Sort file:- Herne, June, 2021.

Page Updated:- Wednesday, 09 June, 2021.


Earliest 1870s-

(Name from)

Rose and Crown

Closed 1908

Charles Street (1 North Street 1881Census)

Herne Bay


Originally called the "Hoy" by around 1830 the pub changed name to the "Rose & Crown" in the 1870s. It eventually closed in 1908.


From the Whitstable Times and Herne Bay Herald, 2 March 1907.


There were two objections against the renewal of the licence of the “Rose and Crown,” Herne Bay, the police objecting on the ground that the house was not structurally suitable, and the Magistrates because the house was not required for the needs of the public.

Mr. R. M. Mercer appeared for the brewers, the Canterbury Brewery Company.

Superintendent Jacobs gave evidence as to the structural defects which rendered police supervision difficult, and with regard to the requirements he pointed out that the distance of the house from the “Rodney's Head” was thirty yards, and it was almost equal distance from the “Prince of Wales” in Mortimer Street and the “Ship Inn” on the front. The rates were 18 13s. 9d, and the assessment was 38. It was a labouring class of trade. The tenant, Mr. W. Draper, was a naval pensioner, and had been a coastguard at Herne Bay. The house was now conducted fairly well, much better than it was before.

Superintendent Jacobs, in reply to farther questions, said, in his opinion, then were too many houses in Herne Bay.

Mr. Mercer—How long have yon been Superintendent in this division?

Superintendent Jacobs— About seven years.

Now, what drinking facilities have been granted within the last seven years?

I remember one grocer’s licence being granted, and the “Grand Hotel” as well.

Mr. Mercer proceeded to point out that in 1896 the magistrates granted one licence, in 1897 two, in 1898 one, in 1899 three, and in 1900 one. “Now,” said Mr. Mercer, turning to Superintendent Jacobs, “do you think the magistrates were wrong in granted drinking facilities—not over spotty terms, but over regular periods—only to say to-day that the position has altered? Do yon say the magistrates were wrong in granting these licenses?”

Superintendent Jacobs—I say there are too many in the neighbourhood.

Would you be surprised to hear the takings at this house are 80 a month?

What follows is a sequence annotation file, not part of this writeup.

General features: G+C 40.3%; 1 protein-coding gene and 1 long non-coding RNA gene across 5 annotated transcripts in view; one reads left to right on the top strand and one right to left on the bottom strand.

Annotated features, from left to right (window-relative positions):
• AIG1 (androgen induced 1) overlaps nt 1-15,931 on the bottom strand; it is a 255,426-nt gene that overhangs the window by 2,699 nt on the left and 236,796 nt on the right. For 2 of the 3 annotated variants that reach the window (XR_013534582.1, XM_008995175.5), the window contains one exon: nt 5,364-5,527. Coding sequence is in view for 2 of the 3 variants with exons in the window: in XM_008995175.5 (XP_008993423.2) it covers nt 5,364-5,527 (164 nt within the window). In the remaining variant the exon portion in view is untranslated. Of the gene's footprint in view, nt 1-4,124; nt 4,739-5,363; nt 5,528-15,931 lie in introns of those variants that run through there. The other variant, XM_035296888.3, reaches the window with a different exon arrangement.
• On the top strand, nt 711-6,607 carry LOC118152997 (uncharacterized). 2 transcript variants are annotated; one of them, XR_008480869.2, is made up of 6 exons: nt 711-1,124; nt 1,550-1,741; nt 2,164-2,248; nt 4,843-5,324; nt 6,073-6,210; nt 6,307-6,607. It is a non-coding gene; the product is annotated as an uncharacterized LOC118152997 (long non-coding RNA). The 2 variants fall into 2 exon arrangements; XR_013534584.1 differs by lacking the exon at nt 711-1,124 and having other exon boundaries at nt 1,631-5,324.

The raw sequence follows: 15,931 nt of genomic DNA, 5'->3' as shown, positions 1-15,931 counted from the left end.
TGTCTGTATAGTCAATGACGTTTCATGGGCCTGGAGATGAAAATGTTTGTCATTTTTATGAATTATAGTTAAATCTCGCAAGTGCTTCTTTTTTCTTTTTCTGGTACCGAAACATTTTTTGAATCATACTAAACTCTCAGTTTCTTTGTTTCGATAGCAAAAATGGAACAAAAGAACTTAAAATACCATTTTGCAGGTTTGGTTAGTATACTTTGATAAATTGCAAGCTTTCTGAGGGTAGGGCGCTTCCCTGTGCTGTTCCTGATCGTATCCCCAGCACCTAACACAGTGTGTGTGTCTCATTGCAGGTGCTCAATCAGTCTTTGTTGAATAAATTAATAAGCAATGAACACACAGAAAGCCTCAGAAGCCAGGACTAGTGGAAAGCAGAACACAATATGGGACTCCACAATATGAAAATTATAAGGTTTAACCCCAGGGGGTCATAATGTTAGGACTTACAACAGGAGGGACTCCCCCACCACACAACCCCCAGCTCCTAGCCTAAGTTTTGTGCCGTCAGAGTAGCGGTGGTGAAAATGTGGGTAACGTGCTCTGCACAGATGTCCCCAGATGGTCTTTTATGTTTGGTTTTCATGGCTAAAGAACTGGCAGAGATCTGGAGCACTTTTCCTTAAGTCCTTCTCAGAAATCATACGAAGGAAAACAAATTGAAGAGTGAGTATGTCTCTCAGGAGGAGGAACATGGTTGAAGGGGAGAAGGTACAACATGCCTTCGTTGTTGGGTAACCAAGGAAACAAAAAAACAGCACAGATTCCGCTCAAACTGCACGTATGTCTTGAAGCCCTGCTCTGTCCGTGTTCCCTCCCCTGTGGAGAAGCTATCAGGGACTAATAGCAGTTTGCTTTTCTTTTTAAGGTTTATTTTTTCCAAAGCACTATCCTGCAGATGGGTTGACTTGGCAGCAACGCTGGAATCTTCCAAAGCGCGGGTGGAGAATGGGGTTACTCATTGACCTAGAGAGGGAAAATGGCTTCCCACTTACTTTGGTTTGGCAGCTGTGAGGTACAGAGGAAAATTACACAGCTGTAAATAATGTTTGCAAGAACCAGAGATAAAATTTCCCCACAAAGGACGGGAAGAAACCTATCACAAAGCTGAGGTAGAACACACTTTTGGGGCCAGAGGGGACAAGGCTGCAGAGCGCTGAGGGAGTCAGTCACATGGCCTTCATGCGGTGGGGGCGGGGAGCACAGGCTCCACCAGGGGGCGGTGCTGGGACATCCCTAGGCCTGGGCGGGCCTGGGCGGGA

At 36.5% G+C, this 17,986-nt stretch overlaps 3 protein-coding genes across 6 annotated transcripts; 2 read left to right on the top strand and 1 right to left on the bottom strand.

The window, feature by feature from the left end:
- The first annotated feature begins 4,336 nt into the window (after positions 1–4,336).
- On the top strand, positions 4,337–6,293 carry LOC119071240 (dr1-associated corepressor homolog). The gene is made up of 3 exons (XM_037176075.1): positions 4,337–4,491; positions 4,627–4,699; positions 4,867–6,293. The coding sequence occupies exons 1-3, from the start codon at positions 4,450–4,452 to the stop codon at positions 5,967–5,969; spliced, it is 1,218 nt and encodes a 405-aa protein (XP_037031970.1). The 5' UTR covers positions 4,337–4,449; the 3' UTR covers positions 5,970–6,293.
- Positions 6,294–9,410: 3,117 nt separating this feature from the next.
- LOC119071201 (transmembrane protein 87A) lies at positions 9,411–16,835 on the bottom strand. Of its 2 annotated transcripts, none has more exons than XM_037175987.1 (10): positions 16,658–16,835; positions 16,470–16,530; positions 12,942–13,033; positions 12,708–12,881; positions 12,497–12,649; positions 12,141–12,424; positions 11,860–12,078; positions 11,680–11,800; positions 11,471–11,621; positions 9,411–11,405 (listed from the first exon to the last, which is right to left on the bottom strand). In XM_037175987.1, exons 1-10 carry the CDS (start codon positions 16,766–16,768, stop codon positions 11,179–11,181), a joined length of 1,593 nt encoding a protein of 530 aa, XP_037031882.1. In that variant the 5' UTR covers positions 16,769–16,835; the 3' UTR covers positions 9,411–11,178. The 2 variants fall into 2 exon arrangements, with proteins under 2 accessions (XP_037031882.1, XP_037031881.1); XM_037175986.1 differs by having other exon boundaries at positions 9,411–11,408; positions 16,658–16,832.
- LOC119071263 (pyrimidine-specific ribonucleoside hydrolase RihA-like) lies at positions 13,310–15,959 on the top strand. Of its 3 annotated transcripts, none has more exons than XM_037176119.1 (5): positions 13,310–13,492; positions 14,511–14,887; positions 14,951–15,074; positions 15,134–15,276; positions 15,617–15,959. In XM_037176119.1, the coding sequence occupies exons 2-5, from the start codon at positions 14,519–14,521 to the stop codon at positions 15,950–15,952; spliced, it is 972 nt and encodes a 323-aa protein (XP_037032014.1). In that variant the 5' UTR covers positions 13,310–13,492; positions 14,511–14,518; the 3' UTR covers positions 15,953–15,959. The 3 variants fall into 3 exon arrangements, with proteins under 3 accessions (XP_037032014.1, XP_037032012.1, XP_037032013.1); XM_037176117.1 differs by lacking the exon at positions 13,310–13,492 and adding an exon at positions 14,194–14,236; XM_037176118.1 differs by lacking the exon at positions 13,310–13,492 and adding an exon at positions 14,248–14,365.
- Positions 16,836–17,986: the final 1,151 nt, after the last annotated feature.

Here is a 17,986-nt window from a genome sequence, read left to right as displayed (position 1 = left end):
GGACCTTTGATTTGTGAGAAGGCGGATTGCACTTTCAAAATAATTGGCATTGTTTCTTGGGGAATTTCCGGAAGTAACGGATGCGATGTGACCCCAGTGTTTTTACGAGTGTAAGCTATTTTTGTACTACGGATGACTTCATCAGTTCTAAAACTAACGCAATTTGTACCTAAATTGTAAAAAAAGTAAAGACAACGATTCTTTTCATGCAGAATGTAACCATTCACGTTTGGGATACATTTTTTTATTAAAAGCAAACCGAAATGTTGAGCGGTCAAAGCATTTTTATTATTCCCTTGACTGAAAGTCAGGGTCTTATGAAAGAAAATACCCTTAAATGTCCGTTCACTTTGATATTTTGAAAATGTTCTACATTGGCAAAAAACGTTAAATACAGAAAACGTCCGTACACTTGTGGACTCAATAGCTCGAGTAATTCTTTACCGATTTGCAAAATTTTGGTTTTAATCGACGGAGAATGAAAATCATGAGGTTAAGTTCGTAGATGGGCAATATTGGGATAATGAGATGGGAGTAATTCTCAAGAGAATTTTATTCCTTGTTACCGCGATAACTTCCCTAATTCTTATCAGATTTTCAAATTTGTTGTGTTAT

I should be.

The house is need by mechanics?

No, the labouring classes.

Do you object to the labouring classes having their houses? Do they not like to have houses for themselves?

They could go into other public houses.

Mr. Mercer—In the matter of police supervision the police did not like it because they could not see what was going on outside and inside the house.

“You are like Mr. Sam Weller," He said, turning to the superintendent. (Fictional character from the Pickwick Papers.)

“I wish I was, sir," said the superintendent.

Mr. Mercer said he did not know a house that could be watched better then this one. Why a policeman with one eye could do it. (Laughter.) He protested against little tin-pot objections being brought against a house, and then said the tenants valuation was 138 14s 6d. the average trade for three years was 262 barrels. He reminded the Bench that there were only three or four houses in the district east of William Street. He pointed out that the takings during one month amounted to 80, and in one fortnight Mr. Draper paid the brewers 40 13s. “I thought,” said Mr. Mercer, “Herne Bay had little money to spare, but it teems it has plenty.” Then Mr. Mercer spoke of Mr. Draper's high character, and of his thirty years’ service in the Navy. There were no convictions and no complaints against the house by the police. Further, he reminded the Bench that going back to 1886 and down to 1900—not so very long ago—the magistrates were enabling people to put their money into the trade which they were now going to suppress. He submitted it was a case that should not be reported to Quarter Sessions.


After considering the evidence in private for some time, the Chairman announced that the decision of the Bench was that the following houses should be reported to Quarter Sessions for the licences to be taken away on the grounds that they were not required The “Queen’s Head,” Herne Bay; the “Rose and Crown,” Herne Bay; the “Lower Red Lion,” Herne; and the “Sportsman,” Sturry.




SUTTON William 1874-82+ (age 61 in 1881Census)

SUTTON Louise W 1891+

DENNETT Charles 1901+ (age 33 in 1901Census)




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